Foundations of the information sciences

My academic work here covers two aspects.

First, I am interested in the kinds of theories theories concepts and models used in the in the information sciences, and how theories are developed and used in the discipline. In particular, I have tried to examine conceptions of information in different domains, to see if lessons can be learnt, and useful insights gained, from this kind of comparison. This may mean drawing lessons for library/information science from ideas of information in the physical and biological sciences; but equally it may the work the other way, with LIS concepts informing other disciplines. Some of my publications in this area (with self-archived or open-access versions linked where available) are:

  • D Bawden and L Robinson, Introduction to information science, London: Facet, 2012, chapters 3 and 4
  • L Robinson and D Bawden, As long as we don’t pretend that it is science, Journal of Documentation, 2014, 70(1), 2-3
  • D Bawden and L Robinson, “Waiting for Carnot”: information and complexity, Journal of the Association for Information Science and Technology, 2015, in press
  • D Bawden and L Robinson, “A few exciting words”: information and entropy revisited, Journal of the Association for Information Science and Technology, 2015, in press
  • D Bawden, L Robinson and T Siddiqui, “Potentialities or possibilities”: Towards quantum information science?, Advances in Information Science section of the Journal of the American Society for Information Science and Technology, 2015, 66(3), 437-449
  • D Bawden and L Robinson, “Deep down things”: in what ways is information physical, and why does it matter for LIS?, Information Research, 2013, 18(3), paper C03
  • L Robinson and D Bawden, Mind the gap: transitions between concepts of information in varied domains, in Theories of information, communication and knowledge: a multidisciplinary approach, Ibekwe-SanJuan, F. and Dousa, T. (eds.), Berlin: Springer, 2013, pp 121-141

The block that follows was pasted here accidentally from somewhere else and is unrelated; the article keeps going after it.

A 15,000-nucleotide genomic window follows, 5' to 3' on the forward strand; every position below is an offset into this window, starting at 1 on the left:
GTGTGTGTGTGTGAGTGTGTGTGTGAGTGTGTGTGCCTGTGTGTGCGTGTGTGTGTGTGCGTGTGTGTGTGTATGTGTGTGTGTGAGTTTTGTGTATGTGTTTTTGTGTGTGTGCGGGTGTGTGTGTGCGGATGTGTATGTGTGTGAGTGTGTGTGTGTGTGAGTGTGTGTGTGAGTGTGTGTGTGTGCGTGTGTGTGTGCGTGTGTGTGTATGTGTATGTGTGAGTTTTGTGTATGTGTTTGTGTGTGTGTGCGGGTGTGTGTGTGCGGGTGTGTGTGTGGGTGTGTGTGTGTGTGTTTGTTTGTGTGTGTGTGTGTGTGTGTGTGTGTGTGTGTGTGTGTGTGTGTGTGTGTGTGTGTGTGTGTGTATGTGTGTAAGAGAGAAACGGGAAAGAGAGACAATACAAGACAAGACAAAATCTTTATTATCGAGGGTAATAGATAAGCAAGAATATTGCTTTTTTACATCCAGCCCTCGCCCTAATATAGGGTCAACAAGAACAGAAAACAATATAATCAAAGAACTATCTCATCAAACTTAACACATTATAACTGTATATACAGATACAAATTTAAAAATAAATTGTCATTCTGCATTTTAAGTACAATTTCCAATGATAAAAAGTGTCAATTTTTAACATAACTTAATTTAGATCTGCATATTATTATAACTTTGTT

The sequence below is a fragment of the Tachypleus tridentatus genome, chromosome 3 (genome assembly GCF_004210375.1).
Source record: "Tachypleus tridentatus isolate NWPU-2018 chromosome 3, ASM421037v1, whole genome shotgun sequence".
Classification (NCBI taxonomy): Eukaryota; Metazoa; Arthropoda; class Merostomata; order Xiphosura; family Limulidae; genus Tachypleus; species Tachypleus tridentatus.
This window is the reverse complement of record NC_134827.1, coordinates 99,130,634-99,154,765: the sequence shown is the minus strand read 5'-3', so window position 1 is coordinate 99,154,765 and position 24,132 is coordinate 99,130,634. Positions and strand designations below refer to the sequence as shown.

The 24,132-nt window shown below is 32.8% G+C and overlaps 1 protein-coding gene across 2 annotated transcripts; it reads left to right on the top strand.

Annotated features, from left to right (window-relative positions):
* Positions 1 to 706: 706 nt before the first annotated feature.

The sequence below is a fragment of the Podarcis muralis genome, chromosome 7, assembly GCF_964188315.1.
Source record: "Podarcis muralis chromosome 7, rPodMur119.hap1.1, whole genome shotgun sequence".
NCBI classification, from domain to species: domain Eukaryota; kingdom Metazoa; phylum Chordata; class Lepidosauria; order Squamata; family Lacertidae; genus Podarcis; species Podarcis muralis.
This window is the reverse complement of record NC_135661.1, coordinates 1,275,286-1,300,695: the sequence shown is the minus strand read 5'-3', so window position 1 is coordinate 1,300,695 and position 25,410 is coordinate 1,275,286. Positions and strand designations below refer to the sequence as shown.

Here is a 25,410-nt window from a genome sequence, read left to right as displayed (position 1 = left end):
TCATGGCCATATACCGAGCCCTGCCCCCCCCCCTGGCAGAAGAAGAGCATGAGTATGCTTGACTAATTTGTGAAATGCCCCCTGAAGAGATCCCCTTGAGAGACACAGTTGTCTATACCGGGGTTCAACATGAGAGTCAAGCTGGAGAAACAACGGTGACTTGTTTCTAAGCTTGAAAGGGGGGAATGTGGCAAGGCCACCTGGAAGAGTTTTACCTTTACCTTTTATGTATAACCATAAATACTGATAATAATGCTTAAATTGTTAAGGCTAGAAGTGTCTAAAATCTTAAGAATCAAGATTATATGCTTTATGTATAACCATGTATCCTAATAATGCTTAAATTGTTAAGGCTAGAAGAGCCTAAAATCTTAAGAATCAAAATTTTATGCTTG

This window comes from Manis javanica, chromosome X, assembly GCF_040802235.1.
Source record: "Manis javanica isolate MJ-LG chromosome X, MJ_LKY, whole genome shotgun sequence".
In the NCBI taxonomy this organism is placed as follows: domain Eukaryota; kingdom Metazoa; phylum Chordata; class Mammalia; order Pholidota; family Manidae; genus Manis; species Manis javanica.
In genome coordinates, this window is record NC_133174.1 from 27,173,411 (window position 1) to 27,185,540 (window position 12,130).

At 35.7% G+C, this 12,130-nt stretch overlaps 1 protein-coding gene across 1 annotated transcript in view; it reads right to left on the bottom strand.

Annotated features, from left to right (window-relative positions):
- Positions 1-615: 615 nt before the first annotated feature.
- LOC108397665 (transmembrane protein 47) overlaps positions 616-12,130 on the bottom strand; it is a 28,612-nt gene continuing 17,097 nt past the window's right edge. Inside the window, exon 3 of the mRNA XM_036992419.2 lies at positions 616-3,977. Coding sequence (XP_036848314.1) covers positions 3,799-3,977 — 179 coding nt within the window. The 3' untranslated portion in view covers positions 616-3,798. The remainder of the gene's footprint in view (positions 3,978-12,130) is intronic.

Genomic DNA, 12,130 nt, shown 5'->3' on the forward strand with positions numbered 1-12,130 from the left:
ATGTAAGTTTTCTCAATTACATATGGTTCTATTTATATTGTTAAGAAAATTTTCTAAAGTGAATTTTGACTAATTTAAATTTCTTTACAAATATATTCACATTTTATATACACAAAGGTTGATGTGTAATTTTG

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    Second, I am involved in considering the information disciplines themselves, and how they are changing in response to new technologies and new information environments. This includes the kind of research carried out in the information sciences, and also education for the library/information disciplines. Some of my publications on these topics are:

  • L Robinson and D Bawden, “So wide and varied”: the origins and character of British information science, Journal of Information Science, 2013, 39(6), 754-763
  • D Bawden and L Robinson, Introduction to information science, Facet, 2012, chapter 1
  • L Robinson and D Bawden, Brian Vickery and the foundations of information science, in Facets of Knowledge Organization, Gilchrist, A. and Vernau, J. (eds.), Bingley: Emerald, 2012, pp 282-300
  • L Robinson and D Bawden, Information (and library) science at City University London: fifty years of educational development, Journal of Information Science, 2010, 36(5), 618-630
  • D Bawden, Smoother pebbles and the shoulders of giants: the developing foundations of information science, Journal of Information Science, 2008, 34(4), 415-426, reprinted with amendments in Information science in transition, Gilchrist, A. (ed.), London: Facet Publishing, 2009, pp23-43
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    I use ideas derived from these studies in my teaching at City University London, where I lead the Research, Evaluation and Communication Skills course and the LIS Masters dissertation project, and contribute to a course on Foundations of Library and Information Science.

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